Blessed on the Fourth of July
Updated: June 28, 2012 10:22AM
Like many Americans of a certain age, I’ve been researching my family history.
Unlike previous generations before me, I’ve found out quite a lot about the family that many relatives never knew before.
It is a typically American story, and that’s what thrills me. It gives me special meaning this Fourth of July, the 236th in our nation’s history.
My family’s story in America goes back to 1621, when one William Hilton left England over a dispute over the inheritance of the family estate. He sailed on a ship called “The Fortune,” which landed at Plymouth in November 1621.
In a letter he wrote to his cousin, William described his new country as “very pleasant and temperate, yielding naturally, of itself, great store of fruits, as vines of divers sorts in great abundance. There is likewise walnuts, chestnuts, small nuts and plums, with much variety of flowers, roots and herbs, no less pleasant than wholesome and profitable. No place hath more gooseberrries and strawberries, nor better. Timber of all sorts you have in England doth cover the land.”
The only thing lacking, William wrote, was the rent day, because everyone here were free-holders. “Our company are, for most part, very religious, honest people; the word of God sincerely taught us every Sabbath; so that I know not any thing a contented mind can here want.”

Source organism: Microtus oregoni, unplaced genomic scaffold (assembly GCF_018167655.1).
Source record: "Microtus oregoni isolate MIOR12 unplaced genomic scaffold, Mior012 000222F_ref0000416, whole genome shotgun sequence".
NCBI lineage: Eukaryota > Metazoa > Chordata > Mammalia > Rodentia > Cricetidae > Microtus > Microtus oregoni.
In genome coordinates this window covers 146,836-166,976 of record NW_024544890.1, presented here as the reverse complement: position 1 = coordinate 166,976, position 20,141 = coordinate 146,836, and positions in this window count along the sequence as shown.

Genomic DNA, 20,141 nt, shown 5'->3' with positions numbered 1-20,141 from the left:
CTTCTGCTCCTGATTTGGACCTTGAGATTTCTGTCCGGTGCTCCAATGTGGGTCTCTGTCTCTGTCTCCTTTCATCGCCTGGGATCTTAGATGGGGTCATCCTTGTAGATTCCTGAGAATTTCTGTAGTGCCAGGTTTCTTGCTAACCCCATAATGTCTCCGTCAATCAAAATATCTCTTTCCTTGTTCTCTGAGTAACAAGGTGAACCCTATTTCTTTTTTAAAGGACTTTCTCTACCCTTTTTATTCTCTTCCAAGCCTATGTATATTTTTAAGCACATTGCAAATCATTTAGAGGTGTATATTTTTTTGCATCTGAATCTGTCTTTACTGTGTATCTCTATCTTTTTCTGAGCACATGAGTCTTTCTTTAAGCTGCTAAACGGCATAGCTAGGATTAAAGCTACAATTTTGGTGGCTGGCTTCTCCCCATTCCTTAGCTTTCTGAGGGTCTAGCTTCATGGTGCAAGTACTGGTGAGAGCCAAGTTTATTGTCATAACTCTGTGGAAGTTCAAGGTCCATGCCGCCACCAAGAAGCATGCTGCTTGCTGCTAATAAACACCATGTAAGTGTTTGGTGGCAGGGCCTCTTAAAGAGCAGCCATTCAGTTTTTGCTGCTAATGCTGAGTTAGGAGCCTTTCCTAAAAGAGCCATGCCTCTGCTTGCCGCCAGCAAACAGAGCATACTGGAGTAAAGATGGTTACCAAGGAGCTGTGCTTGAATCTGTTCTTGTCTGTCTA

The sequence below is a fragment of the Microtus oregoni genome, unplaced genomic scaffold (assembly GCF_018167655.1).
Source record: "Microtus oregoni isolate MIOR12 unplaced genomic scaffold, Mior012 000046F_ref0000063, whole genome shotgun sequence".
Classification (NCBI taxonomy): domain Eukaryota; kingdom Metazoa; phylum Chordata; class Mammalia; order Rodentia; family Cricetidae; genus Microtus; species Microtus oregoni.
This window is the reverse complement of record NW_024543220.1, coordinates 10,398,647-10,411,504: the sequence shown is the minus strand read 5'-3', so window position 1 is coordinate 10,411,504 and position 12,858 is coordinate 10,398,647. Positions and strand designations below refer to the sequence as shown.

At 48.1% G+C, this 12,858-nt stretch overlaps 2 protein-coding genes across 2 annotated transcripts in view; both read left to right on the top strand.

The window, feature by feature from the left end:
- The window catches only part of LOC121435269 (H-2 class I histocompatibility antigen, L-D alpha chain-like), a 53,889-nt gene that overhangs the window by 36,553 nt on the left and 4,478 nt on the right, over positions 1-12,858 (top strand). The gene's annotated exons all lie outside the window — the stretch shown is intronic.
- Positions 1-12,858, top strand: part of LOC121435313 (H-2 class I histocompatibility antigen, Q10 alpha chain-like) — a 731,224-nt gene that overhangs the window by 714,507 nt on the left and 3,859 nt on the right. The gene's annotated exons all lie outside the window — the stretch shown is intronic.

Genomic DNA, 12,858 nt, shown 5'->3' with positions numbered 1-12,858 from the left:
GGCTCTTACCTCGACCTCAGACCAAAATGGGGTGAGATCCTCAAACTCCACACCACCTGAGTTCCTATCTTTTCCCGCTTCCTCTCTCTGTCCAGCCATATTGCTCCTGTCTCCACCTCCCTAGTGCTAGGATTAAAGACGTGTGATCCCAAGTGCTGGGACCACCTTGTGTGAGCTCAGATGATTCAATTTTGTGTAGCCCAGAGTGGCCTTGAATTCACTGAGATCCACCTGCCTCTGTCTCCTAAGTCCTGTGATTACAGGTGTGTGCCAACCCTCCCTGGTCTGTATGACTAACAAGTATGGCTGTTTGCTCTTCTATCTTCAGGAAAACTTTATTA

William eventually left Plymouth for New Hampshire and then Maine. Descendants eventually went to Wisconsin and northern Illinois.
I find William’s story, as the first immigrant in my family, to be very inspiring. To risk all comfort and safety to come to a new land was daunting. And to find all the abundance and create a new life is inspiring.
William’s spirit and attitude displayed in his letter to a cousin led directly to Independence Day some 150 years later. It led to a nation that has stood as a beacon to all who desire freedom and opportunity. Other immigrants in my family history followed William, from Switzerland in the 1870s, from Germany in 1905 and from Poland in 1913.
To be part of that American story is a great and blessed thing.
As their lucky descendant, I can’t help but feel we all have a duty and obligation to not only preserve this blessed and special place called America, but to share it with all the others who come here from somewhere else to find freedom and opportunity.
A few weeks ago, I was helping another immigrant family, for people who want freedom and opportunity are still coming here, gain their share of the American dream.
They were purchasing their first home. As they nervously signed the contract, the husband asked me if I thought everything would be OK.
I thought of William’s story and realized we are all immigrants and all bound together by the idea that is America.
I smiled and nodded. “This is what America is all about,” I said, meaning their personal story coming from another country, working hard, saving what they could and buying their first home.
So celebrate the Fourth of July with the pride it deserves for all we have accomplished, and with anticipation of all the great things to come.